1

If you are a software developer you're probably familiar with images like this:

git history

This is a perfect example of a display for a linear history.

I was wondering if anyone has seen other ways of presenting information like this. I haven't done any user testing but it seems like this is hard to understand for non-dev users.

For example: for transactions related to money where you make a payment and it can remain "pending" for a while, until the other end accepts it. (In this example, "master" would be the completed transactions, and the branches merged into master would be pending transactions that were then completed. Branches still not merged are "pending").

  • 2
    For transactions related to money where you make a payment, "Pending" is just a state/status and it would be much simpler to display this state/status as text not a diagram. No one is interested in the history of state/status changes for payment transactions (basically your example is not very good to illustrate what you are looking for). There are quite a few linear diagram types which can be easy to understand to show linear history, but I would need more context before recommending any of them. – SteveD Jun 30 '16 at 9:20
  • Thanks for your input @Splatz! What else can I add to the OP so that you can recommend me something? – Maria Ines Parnisari Jun 30 '16 at 14:03
  • Do you have a particular situation you are designing for? – SteveD Jun 30 '16 at 14:05
  • Yes, I need to show the history of transactions for a user: debits and credits. Sort of like the Stripe app. But actions can be denied or stay pending for a long amount of time (1 day or 2 for example). – Maria Ines Parnisari Jun 30 '16 at 14:08
1

It sounds like all you really need is a list, except that you also said you're looking to show debits and credits. So now your list of transactions has multiple dimensions.

There are several ways to lay out information with multiple facets.

A table is a classic solution when you need to read in both directions, i.e. read down columns or across rows.

mockup

download bmml source – Wireframes created with Balsamiq Mockups

Another common solution in the responsive-design era is a "card" that either shows key-value pairs or shows the data laid out in a consistent fashion. (For that latter option to work, the data has to be self-explanatory enough that labels aren't necessary.)

mockup

download bmml source

In my experience cards are most handy when you need a clear hierarchy—i.e. when one thing on the table is significantly more important than the rest. They also offer more flexibility when you need to incorporate things like buttons (in my opinion).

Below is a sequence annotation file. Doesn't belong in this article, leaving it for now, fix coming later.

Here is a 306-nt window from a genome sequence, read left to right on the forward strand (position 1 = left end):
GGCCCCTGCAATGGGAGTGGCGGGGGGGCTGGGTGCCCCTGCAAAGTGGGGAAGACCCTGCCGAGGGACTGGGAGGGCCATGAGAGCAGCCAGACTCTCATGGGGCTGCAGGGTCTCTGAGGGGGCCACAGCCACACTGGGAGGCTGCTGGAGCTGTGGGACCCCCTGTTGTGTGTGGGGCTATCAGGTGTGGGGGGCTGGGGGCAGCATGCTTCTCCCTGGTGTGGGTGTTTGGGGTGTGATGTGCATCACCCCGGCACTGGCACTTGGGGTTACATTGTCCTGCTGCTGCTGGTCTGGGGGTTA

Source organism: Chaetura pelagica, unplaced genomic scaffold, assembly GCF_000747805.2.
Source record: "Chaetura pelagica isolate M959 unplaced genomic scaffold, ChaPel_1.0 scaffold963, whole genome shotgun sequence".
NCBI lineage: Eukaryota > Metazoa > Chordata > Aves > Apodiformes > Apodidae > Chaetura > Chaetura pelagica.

Some cards are really just tables with different styling...a single row of data on each card, and all the data lines up.

mockup

download bmml source

You could include a date/time in any of these formats, but if time is particularly relevant for some reason (perhaps it's a list of fundraising transactions where each item represents a "win" or a step toward a goal) then you could add a timeline alongside whatever format you choose.

mockup

download bmml source

You'll notice that most of these are vertical...for the most part, web and desktop interfaces are easier to scroll through if they're vertical. On touch devices it might be a little easier to get away with horizontal scrolling, but by and large, because of the web, we're very used to scrolling downward through content rather than sideways.

0

If I were you, I would check out the transaction history of several banks for inspiration. For example, Chase shows a table of transactions, which includes fields like Date to send, date to arrive at target destination, status (Pending, Funded, Sent, Paid) and a button that has a dropdown so the transaction itself can be looked at in more detail.

For a graphical interface, I would suggest that you don't show each transaction graphically. Instead, simply provide a finite state diagram that shows each state the transaction can be in, with either rollovers or a text box giving a description of each state.

When combined with the a table interface this should be sufficient for users with several different interface preferences.

Your Answer

By clicking “Post Your Answer”, you agree to our terms of service, privacy policy and cookie policy

Not the answer you're looking for? Browse other questions tagged or ask your own question.